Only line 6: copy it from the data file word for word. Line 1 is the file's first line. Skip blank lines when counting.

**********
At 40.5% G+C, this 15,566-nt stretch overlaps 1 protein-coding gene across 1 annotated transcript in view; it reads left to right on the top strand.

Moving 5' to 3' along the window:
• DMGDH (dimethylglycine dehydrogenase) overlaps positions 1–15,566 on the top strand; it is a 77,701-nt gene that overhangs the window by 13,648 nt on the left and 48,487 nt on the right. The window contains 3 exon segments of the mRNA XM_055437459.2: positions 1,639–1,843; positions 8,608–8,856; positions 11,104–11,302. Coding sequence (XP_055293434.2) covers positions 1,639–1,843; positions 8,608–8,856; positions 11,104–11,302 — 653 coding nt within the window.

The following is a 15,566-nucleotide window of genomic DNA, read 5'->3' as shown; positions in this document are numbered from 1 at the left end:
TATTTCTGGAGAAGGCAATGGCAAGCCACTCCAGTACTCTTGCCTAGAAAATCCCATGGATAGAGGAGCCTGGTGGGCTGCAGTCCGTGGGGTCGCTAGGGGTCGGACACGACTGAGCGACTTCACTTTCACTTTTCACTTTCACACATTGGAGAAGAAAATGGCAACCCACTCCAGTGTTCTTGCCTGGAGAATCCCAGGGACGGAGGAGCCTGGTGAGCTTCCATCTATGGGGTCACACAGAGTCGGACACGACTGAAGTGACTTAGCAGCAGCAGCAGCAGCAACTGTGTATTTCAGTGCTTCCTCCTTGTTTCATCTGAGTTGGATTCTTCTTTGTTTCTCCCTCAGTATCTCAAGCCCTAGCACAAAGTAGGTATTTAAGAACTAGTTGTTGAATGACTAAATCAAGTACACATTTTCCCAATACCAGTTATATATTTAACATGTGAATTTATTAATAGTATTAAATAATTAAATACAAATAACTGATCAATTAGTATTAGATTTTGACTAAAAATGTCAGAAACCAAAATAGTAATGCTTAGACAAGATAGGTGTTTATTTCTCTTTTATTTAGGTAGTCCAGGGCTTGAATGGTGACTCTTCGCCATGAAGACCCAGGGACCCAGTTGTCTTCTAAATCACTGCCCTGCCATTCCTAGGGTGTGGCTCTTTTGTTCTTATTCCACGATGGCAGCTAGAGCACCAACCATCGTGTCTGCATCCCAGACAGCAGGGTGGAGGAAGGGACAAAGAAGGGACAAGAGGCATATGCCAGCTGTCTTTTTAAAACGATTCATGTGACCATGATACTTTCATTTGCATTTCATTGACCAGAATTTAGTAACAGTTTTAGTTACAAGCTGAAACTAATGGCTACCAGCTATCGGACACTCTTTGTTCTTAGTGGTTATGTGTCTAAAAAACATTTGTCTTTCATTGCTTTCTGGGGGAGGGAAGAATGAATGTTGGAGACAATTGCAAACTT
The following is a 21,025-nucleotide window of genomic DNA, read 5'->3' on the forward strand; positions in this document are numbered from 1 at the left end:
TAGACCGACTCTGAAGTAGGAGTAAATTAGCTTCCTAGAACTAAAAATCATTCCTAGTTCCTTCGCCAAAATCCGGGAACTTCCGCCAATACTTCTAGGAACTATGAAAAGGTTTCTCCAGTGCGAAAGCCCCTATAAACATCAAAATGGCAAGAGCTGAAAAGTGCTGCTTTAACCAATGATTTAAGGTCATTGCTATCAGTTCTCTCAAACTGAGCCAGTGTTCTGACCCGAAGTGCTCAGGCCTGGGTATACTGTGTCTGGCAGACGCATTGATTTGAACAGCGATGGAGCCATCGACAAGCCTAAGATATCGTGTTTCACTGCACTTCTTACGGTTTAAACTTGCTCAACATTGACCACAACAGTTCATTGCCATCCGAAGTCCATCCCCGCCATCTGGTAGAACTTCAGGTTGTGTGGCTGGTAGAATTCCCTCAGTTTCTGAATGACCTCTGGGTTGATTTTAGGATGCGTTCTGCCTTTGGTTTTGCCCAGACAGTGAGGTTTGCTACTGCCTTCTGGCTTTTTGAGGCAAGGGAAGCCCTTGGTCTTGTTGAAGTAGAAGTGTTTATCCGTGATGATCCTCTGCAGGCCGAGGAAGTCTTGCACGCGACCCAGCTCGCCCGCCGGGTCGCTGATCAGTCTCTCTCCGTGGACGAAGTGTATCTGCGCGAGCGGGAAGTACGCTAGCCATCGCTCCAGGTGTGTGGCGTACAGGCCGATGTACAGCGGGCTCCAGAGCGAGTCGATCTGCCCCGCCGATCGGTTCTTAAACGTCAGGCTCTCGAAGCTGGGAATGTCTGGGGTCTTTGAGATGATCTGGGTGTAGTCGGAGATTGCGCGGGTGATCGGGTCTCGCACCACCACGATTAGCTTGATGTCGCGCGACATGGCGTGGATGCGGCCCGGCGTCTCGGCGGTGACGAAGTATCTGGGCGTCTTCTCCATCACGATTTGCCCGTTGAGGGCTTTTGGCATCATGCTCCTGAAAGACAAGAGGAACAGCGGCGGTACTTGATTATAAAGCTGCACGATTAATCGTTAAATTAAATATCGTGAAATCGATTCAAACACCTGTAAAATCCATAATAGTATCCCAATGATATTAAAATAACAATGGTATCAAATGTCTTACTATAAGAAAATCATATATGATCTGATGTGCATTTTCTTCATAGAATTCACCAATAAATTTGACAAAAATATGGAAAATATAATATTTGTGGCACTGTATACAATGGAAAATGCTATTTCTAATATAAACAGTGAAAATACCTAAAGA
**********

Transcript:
The following is a 21,025-nucleotide window of genomic DNA, read 5'->3' on the forward strand; positions in this document are numbered from 1 at the left end: